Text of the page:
Field experiments were conducted in southwestern Oklahoma near Colony in 2000 and near Ft. Cobb in 2001 to quantify the effect of time of removal of a natural population of crownbeard on peanut yield. Weed densities and dry weed weights were measured at eight weed-removal times, and in-shell peanut yields were determined at harvest. Crownbeard was removed at 0 (the weed-free check), 4, 6, 8, 10, 12, 14, and 16 wk (full season) after crop emergence (WAE). Weed density was a poor predictor for dry weed weight and peanut yield; however, dry weed weight and time of removal were good predictors for peanut yield. Weed growth was minimal up to 4 WAE and increased linearly after that time. For each week of weed growth, a 0.52 kg/plot increase in dry weed weight was measured. Peanut yield decreased linearly because of crownbeard competition. For each kilogram per plot increase in dry weed weight, a 129 kg/ha or 5.1% peanut yield reduction took place. For each week of weed interference, a 75 kg/ha or 2.8% peanut yield reduction occurred. Crownbeard removal by or before 4 WAE will minimize losses in peanut yield because of interference.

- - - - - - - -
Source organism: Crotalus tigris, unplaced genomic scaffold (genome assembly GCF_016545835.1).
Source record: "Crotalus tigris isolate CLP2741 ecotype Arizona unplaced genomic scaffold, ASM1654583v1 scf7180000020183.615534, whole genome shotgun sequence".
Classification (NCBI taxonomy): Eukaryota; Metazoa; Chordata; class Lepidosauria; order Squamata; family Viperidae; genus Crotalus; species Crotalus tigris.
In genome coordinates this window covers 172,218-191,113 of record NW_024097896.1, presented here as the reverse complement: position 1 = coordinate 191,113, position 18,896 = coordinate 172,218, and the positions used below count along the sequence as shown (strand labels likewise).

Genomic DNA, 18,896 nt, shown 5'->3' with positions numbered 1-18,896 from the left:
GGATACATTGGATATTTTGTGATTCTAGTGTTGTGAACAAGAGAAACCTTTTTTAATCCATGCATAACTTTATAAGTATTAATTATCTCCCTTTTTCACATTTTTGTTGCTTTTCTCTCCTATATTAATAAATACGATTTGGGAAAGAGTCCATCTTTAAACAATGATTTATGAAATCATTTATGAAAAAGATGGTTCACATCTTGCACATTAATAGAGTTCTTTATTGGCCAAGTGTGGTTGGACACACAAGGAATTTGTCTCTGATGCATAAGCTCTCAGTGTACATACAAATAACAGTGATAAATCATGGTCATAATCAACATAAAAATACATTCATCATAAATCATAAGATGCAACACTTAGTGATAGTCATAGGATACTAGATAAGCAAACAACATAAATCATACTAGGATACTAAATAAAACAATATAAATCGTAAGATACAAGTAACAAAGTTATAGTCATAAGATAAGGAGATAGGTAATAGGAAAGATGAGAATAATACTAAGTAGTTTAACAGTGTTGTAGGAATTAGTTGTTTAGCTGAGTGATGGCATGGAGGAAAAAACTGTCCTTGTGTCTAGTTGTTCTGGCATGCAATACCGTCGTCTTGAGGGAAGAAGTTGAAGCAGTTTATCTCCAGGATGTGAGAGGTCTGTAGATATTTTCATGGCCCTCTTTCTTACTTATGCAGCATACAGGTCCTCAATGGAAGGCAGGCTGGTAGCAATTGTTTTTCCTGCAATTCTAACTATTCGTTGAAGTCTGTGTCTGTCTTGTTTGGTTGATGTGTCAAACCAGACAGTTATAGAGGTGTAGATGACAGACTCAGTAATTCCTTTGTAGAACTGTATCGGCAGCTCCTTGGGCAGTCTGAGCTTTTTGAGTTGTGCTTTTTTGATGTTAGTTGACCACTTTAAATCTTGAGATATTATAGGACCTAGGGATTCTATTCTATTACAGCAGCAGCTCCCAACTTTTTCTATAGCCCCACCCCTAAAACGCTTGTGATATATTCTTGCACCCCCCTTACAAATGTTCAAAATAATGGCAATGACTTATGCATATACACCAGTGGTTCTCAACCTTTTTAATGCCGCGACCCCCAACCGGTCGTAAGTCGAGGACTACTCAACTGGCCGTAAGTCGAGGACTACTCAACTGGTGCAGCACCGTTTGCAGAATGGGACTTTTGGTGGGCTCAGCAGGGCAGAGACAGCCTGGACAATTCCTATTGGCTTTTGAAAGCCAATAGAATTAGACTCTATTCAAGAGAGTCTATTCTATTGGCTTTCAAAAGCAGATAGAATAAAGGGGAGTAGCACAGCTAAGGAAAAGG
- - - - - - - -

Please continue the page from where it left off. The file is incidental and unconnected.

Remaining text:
Nomenclature: Crownbeard, Verbesina encelioides (Cav.) Benth. & Hook. f. ex Gray #3 VEEEN; peanut, Arachis hypogaea L.
Additional index words: Competition, competitive duration, dry weed weight, interference, weed density, yield.
Abbreviations: ANOVA, analyses of variance; WAE, weeks after crop emergence.